It is safe to say that homelessness in Portsmouth is an issue that does need to be addressed. We all see it every day, either on Guildhall or on Albert Road. Many factors can lead people to become homeless, either it being through addiction, mental health or just plain bad luck in a society that is still feeling the effects of the financial crisis of 2009. The Combined Homelessness and Information Network (CHAIN) is a multi-agency database that records information about rough sleepers and the wider street population in London. CHAIN created an annual report for the period of 2014/15 to demonstrate the support needed by rough sleepers.
As information like that is not widely available in Portsmouth, it is hard to pinpoint what sort of support homeless people should receive by the city, and this could, arguably, be a reason why the problem seems to be getting worst in Portsmouth.
Pure FM writes this in response to the recent campaign started by University of Portsmouth politics student Luke Buckland, who is attempting to provide a voice for homeless people in the city by supporting them in their struggles. Pure FM reached out to Luke to provide some insight into his campaign, Luke wrote this for us;
“Finding out that a disproportionate number of rough sleepers have mental health issues, helping rough sleepers seems to me to be one way of improving mental health in society. Leaders are conflating rough sleepers with crime, which if anything is going to isolate people on the streets from society further. I want to remind you that people may or may not have ended up where they are because of decisions they have made. But when it comes down to it, we all make mistakes and we all deserve to be treated like the human beings that we are. I am spending time with people who are on the street and listening to what they have to say. What I hope to achieve is raise these issues with decision-makers, and encouraging them to take it seriously.”
“Homes Not Handcuffs” is the name of the campaign that Luke has started in order to provide support for the homeless in Portsmouth. He argues that the Police, rather than assisting them by directing them to the relevant services in Portsmouth that provide help, they instead criminalise them by moving them along, or in worst cases even arrest them. In this country, the Vagrancy Act 1824 makes it illegal for people to sleep on the streets and to beg. While usage of the statute has been seemingly phased out over the years, it is still a legally binding law which has been used by Police forces, particularly the Metropolitan Police, in response to the growing numbers of homeless people in the country. Charities such as Crisis and Centrepoint exist in order to provide services to the homeless, however, Luke said in a Portsmouth News article that “I am interested in giving homeless people a voice because I don’t think they are getting one at the moment. They have charities like Crisis and Centrepoint, which can speak for them, but a lot of homeless people aren’t engaging with those services so I don’t think they are being represented.”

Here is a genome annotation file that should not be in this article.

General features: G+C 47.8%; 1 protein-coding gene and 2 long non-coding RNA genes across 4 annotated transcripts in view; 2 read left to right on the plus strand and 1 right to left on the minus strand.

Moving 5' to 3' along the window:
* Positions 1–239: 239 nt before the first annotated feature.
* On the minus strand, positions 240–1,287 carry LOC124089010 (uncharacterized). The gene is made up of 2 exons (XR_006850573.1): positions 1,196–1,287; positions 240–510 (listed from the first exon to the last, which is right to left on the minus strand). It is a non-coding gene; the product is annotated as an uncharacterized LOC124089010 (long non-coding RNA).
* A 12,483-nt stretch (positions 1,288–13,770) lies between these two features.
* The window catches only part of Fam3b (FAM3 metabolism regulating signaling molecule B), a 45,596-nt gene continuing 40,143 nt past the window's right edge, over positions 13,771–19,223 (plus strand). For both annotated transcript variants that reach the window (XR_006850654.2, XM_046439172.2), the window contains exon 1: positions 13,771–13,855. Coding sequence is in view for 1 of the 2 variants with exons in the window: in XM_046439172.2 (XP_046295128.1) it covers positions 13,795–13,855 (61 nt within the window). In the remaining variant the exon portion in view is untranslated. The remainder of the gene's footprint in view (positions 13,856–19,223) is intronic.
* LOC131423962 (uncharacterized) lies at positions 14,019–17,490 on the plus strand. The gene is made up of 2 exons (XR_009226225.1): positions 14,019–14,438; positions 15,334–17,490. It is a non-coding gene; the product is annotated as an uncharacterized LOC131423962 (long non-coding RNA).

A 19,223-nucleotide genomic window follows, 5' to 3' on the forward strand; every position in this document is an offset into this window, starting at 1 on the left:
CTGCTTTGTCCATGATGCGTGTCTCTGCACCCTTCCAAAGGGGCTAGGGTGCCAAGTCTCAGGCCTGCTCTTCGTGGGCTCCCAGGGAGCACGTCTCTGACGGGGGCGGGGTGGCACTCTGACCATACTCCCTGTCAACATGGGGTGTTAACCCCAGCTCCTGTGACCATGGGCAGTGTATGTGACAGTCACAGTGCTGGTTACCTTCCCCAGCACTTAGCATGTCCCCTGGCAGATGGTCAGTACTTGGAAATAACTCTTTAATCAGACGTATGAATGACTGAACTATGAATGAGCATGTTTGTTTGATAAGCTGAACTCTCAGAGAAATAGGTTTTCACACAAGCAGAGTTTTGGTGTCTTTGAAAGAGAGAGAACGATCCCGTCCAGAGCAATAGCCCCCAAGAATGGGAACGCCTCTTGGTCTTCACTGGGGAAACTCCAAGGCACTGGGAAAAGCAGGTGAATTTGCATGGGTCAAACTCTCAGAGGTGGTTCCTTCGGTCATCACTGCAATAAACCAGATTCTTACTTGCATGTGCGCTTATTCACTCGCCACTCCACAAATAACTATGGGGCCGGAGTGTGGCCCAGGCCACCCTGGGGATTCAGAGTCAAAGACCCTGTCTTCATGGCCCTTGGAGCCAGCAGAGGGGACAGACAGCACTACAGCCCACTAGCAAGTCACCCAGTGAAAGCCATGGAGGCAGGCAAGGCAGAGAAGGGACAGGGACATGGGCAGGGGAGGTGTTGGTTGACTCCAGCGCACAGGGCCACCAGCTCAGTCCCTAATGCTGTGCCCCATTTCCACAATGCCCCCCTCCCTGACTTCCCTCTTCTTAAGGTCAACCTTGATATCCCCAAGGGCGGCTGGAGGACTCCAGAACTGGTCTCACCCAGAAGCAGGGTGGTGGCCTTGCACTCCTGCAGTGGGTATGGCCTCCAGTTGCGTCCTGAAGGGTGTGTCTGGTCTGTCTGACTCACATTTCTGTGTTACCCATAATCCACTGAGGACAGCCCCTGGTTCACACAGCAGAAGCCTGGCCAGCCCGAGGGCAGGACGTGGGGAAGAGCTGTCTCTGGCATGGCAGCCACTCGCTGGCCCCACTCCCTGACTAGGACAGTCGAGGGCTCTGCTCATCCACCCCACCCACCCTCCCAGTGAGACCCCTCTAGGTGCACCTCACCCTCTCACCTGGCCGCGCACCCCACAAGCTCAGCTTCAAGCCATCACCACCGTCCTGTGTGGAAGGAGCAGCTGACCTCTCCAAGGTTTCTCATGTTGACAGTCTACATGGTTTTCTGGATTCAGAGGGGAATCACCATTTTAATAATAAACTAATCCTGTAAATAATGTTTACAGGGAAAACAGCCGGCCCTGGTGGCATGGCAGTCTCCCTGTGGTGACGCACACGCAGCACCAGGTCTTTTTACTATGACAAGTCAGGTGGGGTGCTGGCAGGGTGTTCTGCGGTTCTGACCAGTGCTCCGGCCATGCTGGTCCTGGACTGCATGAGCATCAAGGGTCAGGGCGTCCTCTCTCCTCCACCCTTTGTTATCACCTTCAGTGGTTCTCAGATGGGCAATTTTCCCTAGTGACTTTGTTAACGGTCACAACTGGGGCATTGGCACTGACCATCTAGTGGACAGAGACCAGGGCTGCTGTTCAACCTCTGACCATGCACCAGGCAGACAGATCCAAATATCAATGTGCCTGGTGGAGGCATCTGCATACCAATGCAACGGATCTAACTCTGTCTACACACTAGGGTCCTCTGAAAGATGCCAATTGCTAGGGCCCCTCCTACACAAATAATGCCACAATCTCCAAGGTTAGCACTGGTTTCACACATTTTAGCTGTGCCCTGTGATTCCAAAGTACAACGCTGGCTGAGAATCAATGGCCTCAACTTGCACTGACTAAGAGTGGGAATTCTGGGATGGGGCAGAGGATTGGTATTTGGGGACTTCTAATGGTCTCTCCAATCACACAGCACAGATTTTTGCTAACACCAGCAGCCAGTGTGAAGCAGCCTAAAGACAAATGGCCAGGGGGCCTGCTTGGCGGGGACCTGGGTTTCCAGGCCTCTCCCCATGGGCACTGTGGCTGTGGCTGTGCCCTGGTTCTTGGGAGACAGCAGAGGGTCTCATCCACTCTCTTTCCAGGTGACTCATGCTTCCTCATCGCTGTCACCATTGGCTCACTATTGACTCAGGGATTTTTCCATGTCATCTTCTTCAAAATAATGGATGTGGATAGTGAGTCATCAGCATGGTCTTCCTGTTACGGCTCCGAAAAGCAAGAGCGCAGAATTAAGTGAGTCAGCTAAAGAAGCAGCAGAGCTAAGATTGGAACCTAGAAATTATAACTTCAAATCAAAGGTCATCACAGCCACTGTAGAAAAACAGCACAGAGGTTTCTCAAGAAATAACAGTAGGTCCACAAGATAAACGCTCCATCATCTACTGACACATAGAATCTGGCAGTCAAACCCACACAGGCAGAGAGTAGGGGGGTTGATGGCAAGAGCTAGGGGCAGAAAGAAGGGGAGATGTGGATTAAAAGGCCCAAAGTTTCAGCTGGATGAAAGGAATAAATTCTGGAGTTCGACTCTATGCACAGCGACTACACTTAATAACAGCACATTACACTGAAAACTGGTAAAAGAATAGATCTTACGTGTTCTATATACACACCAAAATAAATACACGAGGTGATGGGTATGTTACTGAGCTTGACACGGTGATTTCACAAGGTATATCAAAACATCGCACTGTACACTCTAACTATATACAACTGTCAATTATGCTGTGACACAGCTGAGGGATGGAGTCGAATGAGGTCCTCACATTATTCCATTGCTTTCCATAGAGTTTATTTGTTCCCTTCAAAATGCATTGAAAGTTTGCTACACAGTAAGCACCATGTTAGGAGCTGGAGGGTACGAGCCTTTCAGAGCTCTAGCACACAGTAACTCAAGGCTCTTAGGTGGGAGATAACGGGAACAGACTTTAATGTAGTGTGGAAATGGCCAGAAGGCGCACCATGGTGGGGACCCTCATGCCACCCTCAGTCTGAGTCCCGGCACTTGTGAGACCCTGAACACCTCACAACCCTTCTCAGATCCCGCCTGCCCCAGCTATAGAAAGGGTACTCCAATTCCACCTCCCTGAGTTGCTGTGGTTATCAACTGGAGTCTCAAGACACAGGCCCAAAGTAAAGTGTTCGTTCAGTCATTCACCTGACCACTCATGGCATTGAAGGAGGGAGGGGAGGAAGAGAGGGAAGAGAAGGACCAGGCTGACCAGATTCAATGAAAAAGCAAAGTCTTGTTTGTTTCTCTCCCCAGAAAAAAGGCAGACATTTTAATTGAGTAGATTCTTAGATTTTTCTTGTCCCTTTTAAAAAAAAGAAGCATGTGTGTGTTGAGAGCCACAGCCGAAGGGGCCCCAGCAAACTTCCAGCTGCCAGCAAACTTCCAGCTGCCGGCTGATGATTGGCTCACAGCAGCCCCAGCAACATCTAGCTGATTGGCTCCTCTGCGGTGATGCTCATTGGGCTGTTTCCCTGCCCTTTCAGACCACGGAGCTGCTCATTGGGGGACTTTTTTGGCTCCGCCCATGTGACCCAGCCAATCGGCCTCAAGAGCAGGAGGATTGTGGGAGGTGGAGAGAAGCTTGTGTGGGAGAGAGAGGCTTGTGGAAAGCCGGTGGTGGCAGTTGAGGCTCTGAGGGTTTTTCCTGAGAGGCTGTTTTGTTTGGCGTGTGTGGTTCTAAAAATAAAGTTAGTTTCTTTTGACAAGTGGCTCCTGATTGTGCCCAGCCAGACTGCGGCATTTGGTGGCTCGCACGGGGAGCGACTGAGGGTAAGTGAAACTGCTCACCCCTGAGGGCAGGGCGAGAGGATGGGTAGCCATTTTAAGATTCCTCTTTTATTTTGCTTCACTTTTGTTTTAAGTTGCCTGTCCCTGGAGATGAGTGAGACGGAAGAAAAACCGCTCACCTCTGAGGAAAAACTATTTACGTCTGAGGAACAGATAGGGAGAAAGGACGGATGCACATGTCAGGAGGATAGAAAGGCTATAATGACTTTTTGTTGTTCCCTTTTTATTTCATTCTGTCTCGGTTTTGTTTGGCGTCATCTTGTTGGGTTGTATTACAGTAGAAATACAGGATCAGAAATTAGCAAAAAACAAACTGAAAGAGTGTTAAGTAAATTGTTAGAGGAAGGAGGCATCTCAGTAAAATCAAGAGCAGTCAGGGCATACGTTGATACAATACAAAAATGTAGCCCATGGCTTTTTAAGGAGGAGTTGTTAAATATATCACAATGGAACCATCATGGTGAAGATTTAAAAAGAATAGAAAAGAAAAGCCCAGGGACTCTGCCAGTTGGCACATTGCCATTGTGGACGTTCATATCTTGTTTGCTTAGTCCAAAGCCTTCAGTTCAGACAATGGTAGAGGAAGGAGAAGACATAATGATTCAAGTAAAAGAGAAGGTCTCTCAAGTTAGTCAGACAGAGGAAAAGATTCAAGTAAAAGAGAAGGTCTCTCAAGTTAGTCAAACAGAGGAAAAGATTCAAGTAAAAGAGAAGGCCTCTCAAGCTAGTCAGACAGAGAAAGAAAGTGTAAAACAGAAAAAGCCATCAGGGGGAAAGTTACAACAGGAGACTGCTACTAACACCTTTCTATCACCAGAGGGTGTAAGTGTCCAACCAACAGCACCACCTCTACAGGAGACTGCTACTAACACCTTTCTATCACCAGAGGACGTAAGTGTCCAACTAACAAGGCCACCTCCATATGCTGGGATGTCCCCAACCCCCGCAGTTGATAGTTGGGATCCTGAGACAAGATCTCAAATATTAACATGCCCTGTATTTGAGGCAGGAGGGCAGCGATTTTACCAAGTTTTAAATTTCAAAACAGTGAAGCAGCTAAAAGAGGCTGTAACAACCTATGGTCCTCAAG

Luke’s campaign will hopefully bring to light the issue of homelessness to a wider audience. Without a service like CHAIN in Portsmouth, we are unable to get full data about homelessness in the city and its surrounding areas. With Michael Lane recently being elected to be Police and Crime Commissioner in Hampshire. Hopefully he will be able to aid in trying to help the homeless in Portsmouth. In regards to Luke Buckland, we at Pure FM wish him all the best with his campaign.
Head of News | Pure FM
Additional material written by Luke Buckland
Chart retrieved from http://data.london.gov.uk/dataset/chain-reports
Image retrieved from http://www.crowdfunder.co.uk/blanket-and-soup-for-the-homeless